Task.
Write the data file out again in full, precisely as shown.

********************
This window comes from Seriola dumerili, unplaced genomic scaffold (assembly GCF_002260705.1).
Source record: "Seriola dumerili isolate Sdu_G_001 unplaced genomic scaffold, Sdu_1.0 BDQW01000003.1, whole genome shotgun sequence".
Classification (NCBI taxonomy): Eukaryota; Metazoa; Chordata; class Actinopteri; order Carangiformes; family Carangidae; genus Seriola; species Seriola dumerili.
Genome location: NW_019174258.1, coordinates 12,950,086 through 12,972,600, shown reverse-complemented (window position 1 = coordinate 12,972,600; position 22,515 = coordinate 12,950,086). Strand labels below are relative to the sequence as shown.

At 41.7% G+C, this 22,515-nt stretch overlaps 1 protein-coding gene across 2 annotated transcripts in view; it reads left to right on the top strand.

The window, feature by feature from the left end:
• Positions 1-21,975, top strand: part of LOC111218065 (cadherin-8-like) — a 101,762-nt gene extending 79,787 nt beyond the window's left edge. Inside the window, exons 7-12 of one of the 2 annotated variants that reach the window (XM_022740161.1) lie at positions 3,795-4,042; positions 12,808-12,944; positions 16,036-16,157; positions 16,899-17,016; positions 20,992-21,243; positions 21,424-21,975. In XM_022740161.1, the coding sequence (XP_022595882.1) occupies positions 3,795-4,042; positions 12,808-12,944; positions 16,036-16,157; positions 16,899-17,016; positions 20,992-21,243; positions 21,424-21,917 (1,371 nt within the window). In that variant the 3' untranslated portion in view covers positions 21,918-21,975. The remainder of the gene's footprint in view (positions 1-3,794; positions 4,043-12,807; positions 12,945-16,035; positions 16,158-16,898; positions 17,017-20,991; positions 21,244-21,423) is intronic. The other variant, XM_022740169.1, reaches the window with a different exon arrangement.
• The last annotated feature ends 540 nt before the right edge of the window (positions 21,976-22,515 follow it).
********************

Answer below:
This window comes from Seriola dumerili, unplaced genomic scaffold (assembly GCF_002260705.1).
Source record: "Seriola dumerili isolate Sdu_G_001 unplaced genomic scaffold, Sdu_1.0 BDQW01000003.1, whole genome shotgun sequence".
Classification (NCBI taxonomy): Eukaryota; Metazoa; Chordata; class Actinopteri; order Carangiformes; family Carangidae; genus Seriola; species Seriola dumerili.
Genome location: NW_019174258.1, coordinates 12,950,086 through 12,972,600, shown reverse-complemented (window position 1 = coordinate 12,972,600; position 22,515 = coordinate 12,950,086). Strand labels below are relative to the sequence as shown.

At 41.7% G+C, this 22,515-nt stretch overlaps 1 protein-coding gene across 2 annotated transcripts in view; it reads left to right on the top strand.

The window, feature by feature from the left end:
• Positions 1-21,975, top strand: part of LOC111218065 (cadherin-8-like) — a 101,762-nt gene extending 79,787 nt beyond the window's left edge. Inside the window, exons 7-12 of one of the 2 annotated variants that reach the window (XM_022740161.1) lie at positions 3,795-4,042; positions 12,808-12,944; positions 16,036-16,157; positions 16,899-17,016; positions 20,992-21,243; positions 21,424-21,975. In XM_022740161.1, the coding sequence (XP_022595882.1) occupies positions 3,795-4,042; positions 12,808-12,944; positions 16,036-16,157; positions 16,899-17,016; positions 20,992-21,243; positions 21,424-21,917 (1,371 nt within the window). In that variant the 3' untranslated portion in view covers positions 21,918-21,975. The remainder of the gene's footprint in view (positions 1-3,794; positions 4,043-12,807; positions 12,945-16,035; positions 16,158-16,898; positions 17,017-20,991; positions 21,244-21,423) is intronic. The other variant, XM_022740169.1, reaches the window with a different exon arrangement.
• The last annotated feature ends 540 nt before the right edge of the window (positions 21,976-22,515 follow it).